Rep. Dave Pinto, DFL-St. Paul, believes that sharpened focus will bring higher visibility to early care and learning issues. As the chair of the Children and Families Finance and Policy Committee, he also hopes the new department will mean better spending and accountability.
“These are very fragmented programs,” Pinto said. “And they are pretty much all — not pretty much they are all deeply underfunded and it's not nearly serving the families and kids that they're supposed to serve.”
Some of the money for child health, protection, learning and care services comes from the general tax fund and some from federal dollars.
Those will continue to be the main streams of funding for those programs but with coordinated spending proposals through a dedicated department, Pinto said it’ll be easier for legislators to advocate for budget increases that will benefit kids and families.
Critics of the new department, like Rep. Walter Hudson, R-Albertville, argued that the proposal could shift the focus to statistics rather than what is best for individual children.
Pinto said early care and learning should be viewed holistically. Because it’s not only about getting kids early interventions and quality educations, it’s about parents being able to work without worrying about how much child care costs or the safety of their children.
“In the longer run, I hope that it continues to elevate the importance of this issue of getting young kids off to a great start,” Pinto said. “We know that when we do that we all benefit. And historically, that's something that we have not done. And we see the problems later on.”
Bright educational signs line the walls at School Readiness Learning Academy in Minneapolis where Monique Stumon sits in a circle with children in multicolored chairs. Stumon is the founder and director of this center and she hopes the new department will better address the child care crisis in Minnesota and disparities in early education.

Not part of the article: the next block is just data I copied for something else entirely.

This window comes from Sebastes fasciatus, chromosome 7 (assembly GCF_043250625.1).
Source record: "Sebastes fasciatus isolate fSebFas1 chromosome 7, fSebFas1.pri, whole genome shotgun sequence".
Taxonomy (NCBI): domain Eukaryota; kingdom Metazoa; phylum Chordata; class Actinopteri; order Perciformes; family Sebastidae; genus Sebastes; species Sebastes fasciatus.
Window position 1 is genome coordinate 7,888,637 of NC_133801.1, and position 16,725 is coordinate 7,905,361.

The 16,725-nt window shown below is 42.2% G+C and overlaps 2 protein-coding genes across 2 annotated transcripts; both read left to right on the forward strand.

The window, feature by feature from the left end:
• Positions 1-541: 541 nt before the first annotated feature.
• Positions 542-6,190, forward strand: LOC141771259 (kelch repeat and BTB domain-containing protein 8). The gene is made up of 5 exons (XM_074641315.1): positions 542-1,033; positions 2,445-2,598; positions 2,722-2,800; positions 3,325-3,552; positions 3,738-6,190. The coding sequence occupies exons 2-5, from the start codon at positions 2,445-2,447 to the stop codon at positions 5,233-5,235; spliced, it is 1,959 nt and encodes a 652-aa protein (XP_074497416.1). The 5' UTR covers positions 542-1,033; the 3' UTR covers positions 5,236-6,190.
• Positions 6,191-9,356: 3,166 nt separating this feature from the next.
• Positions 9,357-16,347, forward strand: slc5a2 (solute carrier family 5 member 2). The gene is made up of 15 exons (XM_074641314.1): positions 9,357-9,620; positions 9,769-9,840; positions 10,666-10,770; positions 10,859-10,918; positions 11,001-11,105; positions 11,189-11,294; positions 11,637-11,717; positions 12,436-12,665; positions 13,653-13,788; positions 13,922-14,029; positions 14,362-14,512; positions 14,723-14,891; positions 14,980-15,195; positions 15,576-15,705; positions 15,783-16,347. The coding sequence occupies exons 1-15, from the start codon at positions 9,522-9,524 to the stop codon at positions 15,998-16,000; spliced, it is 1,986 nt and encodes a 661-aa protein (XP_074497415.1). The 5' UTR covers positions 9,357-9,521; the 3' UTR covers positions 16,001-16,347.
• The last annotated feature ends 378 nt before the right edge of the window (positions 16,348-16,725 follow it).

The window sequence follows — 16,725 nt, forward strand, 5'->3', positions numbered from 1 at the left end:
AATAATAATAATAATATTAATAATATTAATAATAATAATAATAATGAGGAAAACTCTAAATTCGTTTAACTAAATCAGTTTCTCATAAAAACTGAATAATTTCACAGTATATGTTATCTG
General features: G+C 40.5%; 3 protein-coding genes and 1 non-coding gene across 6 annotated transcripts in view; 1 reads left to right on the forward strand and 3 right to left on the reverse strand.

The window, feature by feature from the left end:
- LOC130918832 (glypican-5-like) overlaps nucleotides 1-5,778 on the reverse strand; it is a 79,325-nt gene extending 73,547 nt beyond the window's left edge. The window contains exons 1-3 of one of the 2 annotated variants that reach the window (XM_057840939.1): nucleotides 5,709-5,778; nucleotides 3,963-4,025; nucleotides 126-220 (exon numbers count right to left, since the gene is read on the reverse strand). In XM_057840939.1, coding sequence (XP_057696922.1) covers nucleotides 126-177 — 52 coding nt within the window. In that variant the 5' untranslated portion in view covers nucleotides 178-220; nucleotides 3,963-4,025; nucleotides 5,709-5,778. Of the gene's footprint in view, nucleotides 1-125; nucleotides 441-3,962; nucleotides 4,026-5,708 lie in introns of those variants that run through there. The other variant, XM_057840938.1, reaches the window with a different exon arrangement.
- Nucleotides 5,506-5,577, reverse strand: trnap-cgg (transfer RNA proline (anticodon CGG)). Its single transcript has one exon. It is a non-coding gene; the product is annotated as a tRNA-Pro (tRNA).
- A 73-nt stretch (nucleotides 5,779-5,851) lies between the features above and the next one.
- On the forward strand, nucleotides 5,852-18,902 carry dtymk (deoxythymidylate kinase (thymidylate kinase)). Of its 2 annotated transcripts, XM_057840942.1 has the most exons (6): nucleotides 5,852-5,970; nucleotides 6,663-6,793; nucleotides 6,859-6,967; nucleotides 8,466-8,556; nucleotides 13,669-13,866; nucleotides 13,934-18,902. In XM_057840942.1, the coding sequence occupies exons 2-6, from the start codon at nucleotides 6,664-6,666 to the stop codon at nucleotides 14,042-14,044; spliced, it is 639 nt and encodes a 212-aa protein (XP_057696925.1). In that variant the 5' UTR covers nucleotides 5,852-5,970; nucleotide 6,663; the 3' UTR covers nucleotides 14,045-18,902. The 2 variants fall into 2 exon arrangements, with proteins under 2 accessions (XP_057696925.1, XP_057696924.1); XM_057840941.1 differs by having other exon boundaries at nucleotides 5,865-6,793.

“I think it's important that the state starts looking at multiple ways of making sure that families are not falling through the cracks,” Stumon said. “So often Black and brown children are the ones that get left behind. And so I think with this new department, and different people sitting at the table is important so that our voices are heard and that we build this thing together.”
The transition to the department of children, youth and families is to be completed by 2025 with as little disruption to current programs as possible. In the meantime, Stumon said she looks forward to changes that show the state and the new department is committed to improving care for young children and their providers.
“I will know that it's working when my paperwork has been reduced,” Stumon said. “I will know it's working when more children, particularly children of color are getting more coverage. I will know that it's working when our stress level rate goes down.”
She said she knows the new department is working when everyone is taking early child care and providers seriously.